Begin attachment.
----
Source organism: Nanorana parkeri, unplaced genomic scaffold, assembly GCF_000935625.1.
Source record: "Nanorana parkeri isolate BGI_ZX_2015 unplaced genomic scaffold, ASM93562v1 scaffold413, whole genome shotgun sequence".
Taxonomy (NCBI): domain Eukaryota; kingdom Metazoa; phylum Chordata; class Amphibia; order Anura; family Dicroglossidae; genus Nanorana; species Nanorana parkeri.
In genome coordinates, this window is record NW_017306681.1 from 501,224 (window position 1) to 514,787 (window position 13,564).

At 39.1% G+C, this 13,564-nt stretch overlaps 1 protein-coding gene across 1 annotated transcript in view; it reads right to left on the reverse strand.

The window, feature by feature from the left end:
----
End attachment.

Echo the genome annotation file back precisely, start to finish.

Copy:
Source organism: Nanorana parkeri, unplaced genomic scaffold, assembly GCF_000935625.1.
Source record: "Nanorana parkeri isolate BGI_ZX_2015 unplaced genomic scaffold, ASM93562v1 scaffold413, whole genome shotgun sequence".
Taxonomy (NCBI): domain Eukaryota; kingdom Metazoa; phylum Chordata; class Amphibia; order Anura; family Dicroglossidae; genus Nanorana; species Nanorana parkeri.
In genome coordinates, this window is record NW_017306681.1 from 501,224 (window position 1) to 514,787 (window position 13,564).

At 39.1% G+C, this 13,564-nt stretch overlaps 1 protein-coding gene across 1 annotated transcript in view; it reads right to left on the reverse strand.

The window, feature by feature from the left end: